The photographs show the house in a historically rare condition in that the 22 room mansion, usually chock full of furnishings and mementos, was nearly vacant. Yet, “so much of the Roosevelt family’s personality is revealed by the house,” said Xiomáro, “even though its occupants – and now most of its contents – are absent from the premises.” Images from the exhibition reveal not just the imposing character of America’s 26th President, but also the more intimate domestic nature of his family, such as the textured sconce globes of Edith Roosevelt’s drawing room. “Some of these details,” continued Xiomáro, “may have previously been overwhelmed by a room’s furnishing, or inaccessible to visitors behind velvet rope barriers.” The artist produced a video with commentary from staff at the Historical Society and Sagamore Hill as well as from Elizabeth Roosevelt, a descendant of the President.
Visit The Parks
Xiomáro uses photography to draw attention to historical sites where American figures lived and worked to pursue their vision. Other projects with the National Parks Service include William Floyd’s mansion at Fire Island National Seashore’s Old Mastic House (home of William Floyd, a signer of the Declaration of Independence) and Weir Farm National Historic Site’s buildings in Connecticut (home of J. Alden Weir, a founder of American impressionist painting). “My goal is that, after experiencing these collections, viewers will feel compelled to visit the parks where they, too, can examine these leaders and explore the ideas that shaped our culture,” explains the artist.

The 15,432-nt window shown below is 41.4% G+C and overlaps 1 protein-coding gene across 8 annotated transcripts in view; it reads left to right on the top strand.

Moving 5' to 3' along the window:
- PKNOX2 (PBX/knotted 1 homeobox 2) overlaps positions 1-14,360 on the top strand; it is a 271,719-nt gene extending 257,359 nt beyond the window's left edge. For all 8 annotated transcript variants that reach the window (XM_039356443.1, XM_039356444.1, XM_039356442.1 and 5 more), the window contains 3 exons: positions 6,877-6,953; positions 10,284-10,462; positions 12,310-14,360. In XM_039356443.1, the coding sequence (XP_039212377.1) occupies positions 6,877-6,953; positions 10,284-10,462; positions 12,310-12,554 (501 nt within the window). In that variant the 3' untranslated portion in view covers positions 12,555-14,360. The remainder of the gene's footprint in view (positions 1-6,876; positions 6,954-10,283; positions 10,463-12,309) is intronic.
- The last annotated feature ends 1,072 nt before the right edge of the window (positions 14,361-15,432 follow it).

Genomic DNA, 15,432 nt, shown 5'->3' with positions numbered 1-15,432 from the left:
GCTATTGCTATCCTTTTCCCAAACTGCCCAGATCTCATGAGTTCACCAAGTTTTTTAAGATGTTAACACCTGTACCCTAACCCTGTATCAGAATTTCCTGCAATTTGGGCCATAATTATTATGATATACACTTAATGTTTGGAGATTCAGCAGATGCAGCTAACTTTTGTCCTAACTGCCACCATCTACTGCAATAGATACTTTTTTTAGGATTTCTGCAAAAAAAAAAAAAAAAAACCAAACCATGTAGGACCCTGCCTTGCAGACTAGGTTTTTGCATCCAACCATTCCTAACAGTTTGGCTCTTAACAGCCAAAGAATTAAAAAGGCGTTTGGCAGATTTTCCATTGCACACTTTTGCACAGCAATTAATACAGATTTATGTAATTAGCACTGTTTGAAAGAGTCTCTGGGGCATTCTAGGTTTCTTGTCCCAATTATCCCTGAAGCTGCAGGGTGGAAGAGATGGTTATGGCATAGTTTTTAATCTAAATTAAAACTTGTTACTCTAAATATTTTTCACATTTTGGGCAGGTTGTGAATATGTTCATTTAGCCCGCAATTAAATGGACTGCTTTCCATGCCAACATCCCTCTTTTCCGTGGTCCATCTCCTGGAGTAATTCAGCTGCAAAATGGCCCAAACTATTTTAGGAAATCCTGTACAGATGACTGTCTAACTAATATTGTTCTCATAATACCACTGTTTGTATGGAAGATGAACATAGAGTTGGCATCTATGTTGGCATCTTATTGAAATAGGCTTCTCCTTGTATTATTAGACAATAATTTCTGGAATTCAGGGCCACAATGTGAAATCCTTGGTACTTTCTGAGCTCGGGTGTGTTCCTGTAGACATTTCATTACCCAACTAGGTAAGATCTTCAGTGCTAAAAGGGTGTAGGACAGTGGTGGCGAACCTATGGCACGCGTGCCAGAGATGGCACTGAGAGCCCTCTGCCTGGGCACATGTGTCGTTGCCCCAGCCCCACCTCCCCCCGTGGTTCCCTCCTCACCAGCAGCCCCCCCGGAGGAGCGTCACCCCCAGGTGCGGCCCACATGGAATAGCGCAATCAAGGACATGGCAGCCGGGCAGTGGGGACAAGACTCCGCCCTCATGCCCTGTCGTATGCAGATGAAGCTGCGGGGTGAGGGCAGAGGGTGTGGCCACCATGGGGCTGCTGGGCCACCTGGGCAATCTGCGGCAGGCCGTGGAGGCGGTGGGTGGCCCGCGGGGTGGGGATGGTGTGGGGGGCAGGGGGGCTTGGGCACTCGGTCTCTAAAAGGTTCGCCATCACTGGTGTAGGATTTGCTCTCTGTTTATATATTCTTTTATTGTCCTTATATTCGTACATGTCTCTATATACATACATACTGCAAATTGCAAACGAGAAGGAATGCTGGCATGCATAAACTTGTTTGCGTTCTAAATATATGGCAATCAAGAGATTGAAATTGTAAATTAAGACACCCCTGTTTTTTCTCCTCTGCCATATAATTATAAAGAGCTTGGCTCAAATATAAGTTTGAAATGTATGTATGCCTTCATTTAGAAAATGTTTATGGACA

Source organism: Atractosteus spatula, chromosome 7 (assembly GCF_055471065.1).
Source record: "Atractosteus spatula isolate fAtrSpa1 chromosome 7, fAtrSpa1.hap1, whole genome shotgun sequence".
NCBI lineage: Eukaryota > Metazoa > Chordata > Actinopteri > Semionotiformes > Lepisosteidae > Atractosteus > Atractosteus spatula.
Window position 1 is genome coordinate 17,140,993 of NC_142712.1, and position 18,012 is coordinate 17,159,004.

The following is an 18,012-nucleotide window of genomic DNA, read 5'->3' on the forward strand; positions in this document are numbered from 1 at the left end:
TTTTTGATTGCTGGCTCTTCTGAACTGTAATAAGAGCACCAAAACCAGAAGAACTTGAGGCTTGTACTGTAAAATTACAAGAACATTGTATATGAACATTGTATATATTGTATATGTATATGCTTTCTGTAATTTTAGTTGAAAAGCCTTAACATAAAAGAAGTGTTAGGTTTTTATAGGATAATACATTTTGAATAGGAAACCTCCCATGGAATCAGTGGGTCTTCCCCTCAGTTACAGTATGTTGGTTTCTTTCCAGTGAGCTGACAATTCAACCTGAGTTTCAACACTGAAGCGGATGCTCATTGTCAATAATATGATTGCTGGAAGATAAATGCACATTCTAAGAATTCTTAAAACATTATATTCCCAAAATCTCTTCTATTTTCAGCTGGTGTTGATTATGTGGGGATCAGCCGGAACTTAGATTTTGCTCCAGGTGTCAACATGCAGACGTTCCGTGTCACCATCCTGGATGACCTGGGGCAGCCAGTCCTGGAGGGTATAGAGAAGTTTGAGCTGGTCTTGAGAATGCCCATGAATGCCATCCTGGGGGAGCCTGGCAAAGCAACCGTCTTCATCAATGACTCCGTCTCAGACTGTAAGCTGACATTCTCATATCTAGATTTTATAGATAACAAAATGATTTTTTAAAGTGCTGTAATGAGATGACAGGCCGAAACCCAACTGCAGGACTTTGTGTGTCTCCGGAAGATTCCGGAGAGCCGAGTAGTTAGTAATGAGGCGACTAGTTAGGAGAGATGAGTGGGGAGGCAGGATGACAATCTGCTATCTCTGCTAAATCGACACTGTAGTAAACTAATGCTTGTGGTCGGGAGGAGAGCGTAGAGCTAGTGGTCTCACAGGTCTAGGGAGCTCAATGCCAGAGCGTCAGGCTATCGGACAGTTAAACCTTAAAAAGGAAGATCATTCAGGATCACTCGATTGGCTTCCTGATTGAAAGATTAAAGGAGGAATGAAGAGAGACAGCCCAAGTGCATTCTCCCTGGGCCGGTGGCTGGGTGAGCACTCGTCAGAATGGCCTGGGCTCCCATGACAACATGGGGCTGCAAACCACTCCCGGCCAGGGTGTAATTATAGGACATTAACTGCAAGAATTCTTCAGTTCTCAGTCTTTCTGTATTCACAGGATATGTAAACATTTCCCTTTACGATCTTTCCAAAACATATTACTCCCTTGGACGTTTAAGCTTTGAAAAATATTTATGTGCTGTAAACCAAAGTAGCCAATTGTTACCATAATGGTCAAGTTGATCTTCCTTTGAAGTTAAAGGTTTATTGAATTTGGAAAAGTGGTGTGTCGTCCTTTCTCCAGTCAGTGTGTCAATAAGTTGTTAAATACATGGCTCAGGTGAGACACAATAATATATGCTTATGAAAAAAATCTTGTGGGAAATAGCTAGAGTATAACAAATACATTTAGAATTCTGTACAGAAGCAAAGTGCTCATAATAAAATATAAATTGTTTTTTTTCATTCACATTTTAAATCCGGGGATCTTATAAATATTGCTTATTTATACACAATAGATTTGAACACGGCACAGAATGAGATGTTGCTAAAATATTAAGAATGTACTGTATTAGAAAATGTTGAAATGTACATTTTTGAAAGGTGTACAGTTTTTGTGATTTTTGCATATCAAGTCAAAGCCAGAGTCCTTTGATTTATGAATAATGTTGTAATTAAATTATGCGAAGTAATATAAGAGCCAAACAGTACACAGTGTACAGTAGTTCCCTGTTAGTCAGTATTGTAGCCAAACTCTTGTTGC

How I Love Sagamore Hill: A Photographic Collection by Xiomáro An exhibition organized by Xiomáro Art Studio in partnership with
Sagamore Hill National Historic Site and the Oyster Bay Historical Society
March 8 to June 2, 2013 Oyster Bay Historical Society’s Koenig Center | 20 Summit Street, Oyster Bay, New York 11771
Opening Reception on Friday, March 8, 6-8 pm | Light refreshments and live music | Free admission Attendees will be entered into a drawing to win a free print Click here for map and directions
Free Gallery Talks | 2:00 to 3:00 p.m
Saturday, March 16 | Sunday, April 14 | Saturday, May 18
The Koenig Center, 20 Summit Street, Oyster Bay NY
Attendees will be entered into a drawing to win a free print
The Oyster Bay Historical Society will open its spring exhibition with a reception on Friday March 8, from 6:00 to 8:00 pm at the Koenig Center at 20 Summit Street in Oyster Bay. How I Love Sagamore Hill exhibits a selection of photographs by Xiomáro, who photographed the interior of the President’s House at Sagamore Hill as it stood essentially vacant after the removal of its contents and furnishings in 2012 as part of a three-year, $6.2 million structural rehabilitation. The exhibition, presented in partnership with Sagamore Hill National Historic Site, will remain on view at the Society’s Koenig Center through June 2.
During the winter of 2012, Sagamore Hill National Historic Site commissioned Xiomáro to create an artistic photographic collection of Theodore Roosevelt’s Oyster Bay house in a historically rare condition—appearing much as it did when first occupied in 1887—following the removal of the twenty-two-room house’s furnishings, rugs, trophy heads, library, artwork, and other contents. A total of over one hundred images document rooms on all three floors, including the first floor’s North Room, dining room, pantry, drawing room, hall and library.